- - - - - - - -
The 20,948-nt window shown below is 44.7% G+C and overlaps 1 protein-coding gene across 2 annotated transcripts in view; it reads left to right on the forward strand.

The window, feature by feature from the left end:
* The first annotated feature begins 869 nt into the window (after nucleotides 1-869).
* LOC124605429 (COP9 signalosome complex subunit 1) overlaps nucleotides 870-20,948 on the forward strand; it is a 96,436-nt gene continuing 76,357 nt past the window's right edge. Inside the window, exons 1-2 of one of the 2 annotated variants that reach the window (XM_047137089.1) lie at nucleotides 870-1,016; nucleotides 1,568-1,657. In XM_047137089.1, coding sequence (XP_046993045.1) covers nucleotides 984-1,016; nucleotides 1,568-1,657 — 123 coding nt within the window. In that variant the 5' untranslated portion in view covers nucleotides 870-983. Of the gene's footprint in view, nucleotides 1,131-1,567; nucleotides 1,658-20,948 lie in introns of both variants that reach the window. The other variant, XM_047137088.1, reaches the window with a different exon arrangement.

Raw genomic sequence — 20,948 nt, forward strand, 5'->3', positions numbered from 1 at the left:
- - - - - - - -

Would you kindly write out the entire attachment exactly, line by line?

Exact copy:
The 20,948-nt window shown below is 44.7% G+C and overlaps 1 protein-coding gene across 2 annotated transcripts in view; it reads left to right on the forward strand.

The window, feature by feature from the left end:
* The first annotated feature begins 869 nt into the window (after nucleotides 1-869).
* LOC124605429 (COP9 signalosome complex subunit 1) overlaps nucleotides 870-20,948 on the forward strand; it is a 96,436-nt gene continuing 76,357 nt past the window's right edge. Inside the window, exons 1-2 of one of the 2 annotated variants that reach the window (XM_047137089.1) lie at nucleotides 870-1,016; nucleotides 1,568-1,657. In XM_047137089.1, coding sequence (XP_046993045.1) covers nucleotides 984-1,016; nucleotides 1,568-1,657 — 123 coding nt within the window. In that variant the 5' untranslated portion in view covers nucleotides 870-983. Of the gene's footprint in view, nucleotides 1,131-1,567; nucleotides 1,658-20,948 lie in introns of both variants that reach the window. The other variant, XM_047137088.1, reaches the window with a different exon arrangement.

Raw genomic sequence — 20,948 nt, forward strand, 5'->3', positions numbered from 1 at the left: